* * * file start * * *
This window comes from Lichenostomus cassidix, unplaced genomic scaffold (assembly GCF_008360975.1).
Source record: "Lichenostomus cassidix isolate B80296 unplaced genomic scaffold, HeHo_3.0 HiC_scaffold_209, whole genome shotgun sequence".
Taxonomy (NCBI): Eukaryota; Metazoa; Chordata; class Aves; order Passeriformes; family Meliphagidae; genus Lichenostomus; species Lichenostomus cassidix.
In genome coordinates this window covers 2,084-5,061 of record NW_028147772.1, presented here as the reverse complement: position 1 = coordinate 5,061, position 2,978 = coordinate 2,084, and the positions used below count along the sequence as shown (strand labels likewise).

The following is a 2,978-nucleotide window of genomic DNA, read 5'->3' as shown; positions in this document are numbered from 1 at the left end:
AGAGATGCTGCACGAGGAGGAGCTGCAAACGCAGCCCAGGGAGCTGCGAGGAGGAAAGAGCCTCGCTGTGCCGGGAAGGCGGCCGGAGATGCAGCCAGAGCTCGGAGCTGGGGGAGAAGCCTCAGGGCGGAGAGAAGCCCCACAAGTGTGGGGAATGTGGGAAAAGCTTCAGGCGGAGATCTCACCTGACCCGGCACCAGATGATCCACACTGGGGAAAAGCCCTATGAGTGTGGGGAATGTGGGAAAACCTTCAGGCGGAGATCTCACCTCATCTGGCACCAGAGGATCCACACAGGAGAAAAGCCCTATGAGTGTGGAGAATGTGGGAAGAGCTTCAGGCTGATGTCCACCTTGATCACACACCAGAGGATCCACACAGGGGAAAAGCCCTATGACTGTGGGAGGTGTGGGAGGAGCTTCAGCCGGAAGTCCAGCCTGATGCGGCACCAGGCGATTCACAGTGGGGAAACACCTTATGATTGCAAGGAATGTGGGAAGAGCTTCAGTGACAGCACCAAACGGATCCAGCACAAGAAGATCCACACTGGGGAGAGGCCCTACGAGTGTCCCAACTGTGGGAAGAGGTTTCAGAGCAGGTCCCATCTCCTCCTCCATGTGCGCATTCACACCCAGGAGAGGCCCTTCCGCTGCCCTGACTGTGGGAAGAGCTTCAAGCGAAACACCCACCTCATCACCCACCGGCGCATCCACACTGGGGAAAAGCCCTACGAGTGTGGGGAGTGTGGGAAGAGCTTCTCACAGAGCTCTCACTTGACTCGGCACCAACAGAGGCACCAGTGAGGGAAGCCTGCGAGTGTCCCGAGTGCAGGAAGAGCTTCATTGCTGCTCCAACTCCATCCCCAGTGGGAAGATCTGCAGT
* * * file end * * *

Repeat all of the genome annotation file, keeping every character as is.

This window comes from Lichenostomus cassidix, unplaced genomic scaffold (assembly GCF_008360975.1).
Source record: "Lichenostomus cassidix isolate B80296 unplaced genomic scaffold, HeHo_3.0 HiC_scaffold_209, whole genome shotgun sequence".
Taxonomy (NCBI): Eukaryota; Metazoa; Chordata; class Aves; order Passeriformes; family Meliphagidae; genus Lichenostomus; species Lichenostomus cassidix.
In genome coordinates this window covers 2,084-5,061 of record NW_028147772.1, presented here as the reverse complement: position 1 = coordinate 5,061, position 2,978 = coordinate 2,084, and the positions used below count along the sequence as shown (strand labels likewise).

The following is a 2,978-nucleotide window of genomic DNA, read 5'->3' as shown; positions in this document are numbered from 1 at the left end:
AGAGATGCTGCACGAGGAGGAGCTGCAAACGCAGCCCAGGGAGCTGCGAGGAGGAAAGAGCCTCGCTGTGCCGGGAAGGCGGCCGGAGATGCAGCCAGAGCTCGGAGCTGGGGGAGAAGCCTCAGGGCGGAGAGAAGCCCCACAAGTGTGGGGAATGTGGGAAAAGCTTCAGGCGGAGATCTCACCTGACCCGGCACCAGATGATCCACACTGGGGAAAAGCCCTATGAGTGTGGGGAATGTGGGAAAACCTTCAGGCGGAGATCTCACCTCATCTGGCACCAGAGGATCCACACAGGAGAAAAGCCCTATGAGTGTGGAGAATGTGGGAAGAGCTTCAGGCTGATGTCCACCTTGATCACACACCAGAGGATCCACACAGGGGAAAAGCCCTATGACTGTGGGAGGTGTGGGAGGAGCTTCAGCCGGAAGTCCAGCCTGATGCGGCACCAGGCGATTCACAGTGGGGAAACACCTTATGATTGCAAGGAATGTGGGAAGAGCTTCAGTGACAGCACCAAACGGATCCAGCACAAGAAGATCCACACTGGGGAGAGGCCCTACGAGTGTCCCAACTGTGGGAAGAGGTTTCAGAGCAGGTCCCATCTCCTCCTCCATGTGCGCATTCACACCCAGGAGAGGCCCTTCCGCTGCCCTGACTGTGGGAAGAGCTTCAAGCGAAACACCCACCTCATCACCCACCGGCGCATCCACACTGGGGAAAAGCCCTACGAGTGTGGGGAGTGTGGGAAGAGCTTCTCACAGAGCTCTCACTTGACTCGGCACCAACAGAGGCACCAGTGAGGGAAGCCTGCGAGTGTCCCGAGTGCAGGAAGAGCTTCATTGCTGCTCCAACTCCATCCCCAGTGGGAAGATCTGCAGT